People have been living around the shores of Loch Lomond for several thousand years and by the 3rd century AD, the Loch Lomond area had become the junction between three significant kingdoms; Pictland to the east, Strathclyde to the south and Dalriata to the north west. Clach Nam Breatann, "the stone of the Britons", marked this junction and still stands today in Glen Falloch.

Nowadays the three kingdoms have been lost to the mists of time and in its place there is an influx of tourists using Loch Lomond as the gateway to the Highlands. Despite the passage of modern times, the area has managed to retain a reputation as a profoundly spiritual destination.

The surrounding area of Loch Lomond and the Trossachs gained much popularity with the publication of Sir Walter Scott's 1810 poem 'The Lady of the Lake'. The poem gives a roll call of Trossachs place names, the lady herself being found on Loch Katrine. Scott followed up with his 1817 historical novel Rob Roy, romanticising the outlaw cattle thief Raibert Ruadh born by Loch Katrine and buried at nearby Balquhidder.

Stirling, with its beautiful castle, is just a 30 minute drive away with direct links south to Edinburgh or north to Perth.

Wood maps

This wood is now sold, please do not visit the wood without the permission of the owner.

Find this wood

This wood is now sold, please do not visit the wood without the permission of the owner.


  • OS Landranger: OS No. 56
  • Grid ref: NS 439 849
  • Nearest post code: G83 8SA
  • GPS coordinates: 56.0317, -4.50533

Location map


From Glasgow:

  • Take the A82 north.
  • Turn right onto the A811 in the direction of Drymen.
  • At the village of Gartocham turn right onto School Road.
  • Turn left onto Auchincarroch Road.
  • Turn left onto Finnery Road.
  • The entrance will be on your left. There is a small woodlands for sale sign attached to the fence. On the other side of the driveway is the nameplate Greystonelea.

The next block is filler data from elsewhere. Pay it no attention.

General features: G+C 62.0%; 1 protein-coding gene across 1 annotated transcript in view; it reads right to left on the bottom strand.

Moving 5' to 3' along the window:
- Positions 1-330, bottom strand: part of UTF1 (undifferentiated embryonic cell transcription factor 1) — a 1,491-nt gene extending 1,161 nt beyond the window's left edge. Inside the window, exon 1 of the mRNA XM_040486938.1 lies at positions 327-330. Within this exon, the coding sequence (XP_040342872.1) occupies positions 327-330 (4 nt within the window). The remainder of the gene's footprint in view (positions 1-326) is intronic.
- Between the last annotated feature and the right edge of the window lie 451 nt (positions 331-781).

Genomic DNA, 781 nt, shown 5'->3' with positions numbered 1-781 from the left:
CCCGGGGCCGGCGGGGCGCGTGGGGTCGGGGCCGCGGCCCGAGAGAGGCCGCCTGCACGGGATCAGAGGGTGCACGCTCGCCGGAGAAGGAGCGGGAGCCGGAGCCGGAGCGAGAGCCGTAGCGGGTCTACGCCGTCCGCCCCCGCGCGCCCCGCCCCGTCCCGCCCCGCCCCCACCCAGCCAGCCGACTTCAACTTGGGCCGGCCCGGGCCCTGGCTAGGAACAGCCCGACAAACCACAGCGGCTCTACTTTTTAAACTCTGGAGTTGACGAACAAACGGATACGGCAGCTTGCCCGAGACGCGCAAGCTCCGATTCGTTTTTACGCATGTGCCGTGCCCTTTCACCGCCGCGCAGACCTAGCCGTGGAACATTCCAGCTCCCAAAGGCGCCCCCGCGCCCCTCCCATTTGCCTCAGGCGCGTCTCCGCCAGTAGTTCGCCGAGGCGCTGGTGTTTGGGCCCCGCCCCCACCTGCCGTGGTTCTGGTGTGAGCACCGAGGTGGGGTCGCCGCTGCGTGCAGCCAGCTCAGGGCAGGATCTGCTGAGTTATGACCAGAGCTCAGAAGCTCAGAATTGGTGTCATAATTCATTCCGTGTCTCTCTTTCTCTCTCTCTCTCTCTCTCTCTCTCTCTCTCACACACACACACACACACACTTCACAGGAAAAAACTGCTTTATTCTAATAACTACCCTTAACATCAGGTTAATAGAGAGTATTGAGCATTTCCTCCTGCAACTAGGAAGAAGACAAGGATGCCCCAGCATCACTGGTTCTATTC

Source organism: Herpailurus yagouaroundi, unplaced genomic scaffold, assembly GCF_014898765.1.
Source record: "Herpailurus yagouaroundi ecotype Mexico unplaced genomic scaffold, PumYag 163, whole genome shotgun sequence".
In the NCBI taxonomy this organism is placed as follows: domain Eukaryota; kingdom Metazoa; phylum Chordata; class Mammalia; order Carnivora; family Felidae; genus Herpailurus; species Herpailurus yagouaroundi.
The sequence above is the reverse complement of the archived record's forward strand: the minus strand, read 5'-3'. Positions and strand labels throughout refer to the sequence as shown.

• Continue up this driveway for 500m and the woods are on your right.
  • If you miss the entrance you will reach Finnery House on your left. Turn round and retrace your steps.
  • Go through the pedestrian gate and follow the internal track until you reach the woodland.
  • Follow the track round and turn right just past Brienne Wood and follow this spur track down to the end.

Sat nav will get you to Finnery Road but will not get you to the entance to the woods.

How we support our buyers

Membership of the small woodland owners’ group

£300 for a woodland course of your choice

One year's free membership of the royal forestry society

Please note this wood is owned by woodlands.co.uk.

Our regional managers are often out working in our woodlands, so if you email an offer and want to be sure it has been received, please phone our manager on their mobile phone. The first offer at the stated price which is accepted, whether by phone or email, has priority.

Please take care when viewing as the great outdoors can contain unexpected hazards and woodlands are no exception. You should exercise common sense and caution, such as wearing appropriate footwear and avoiding visiting during high winds.

These particulars are for guidance only and, though believed to be correct, do not form part of any contract. Woodland Investment Management Ltd hereby give notice under section 21 of the Estate Agents Act 1979 of their interest in the land being sold.

A young regenerating mixed woodland with vibrant growth and wildlife, close to Loch Lomond.

Managed by Torquil Varty and Rachel Bower

Telephone: 01307 467393

Telephone: 07803 903 203

Email: [email protected]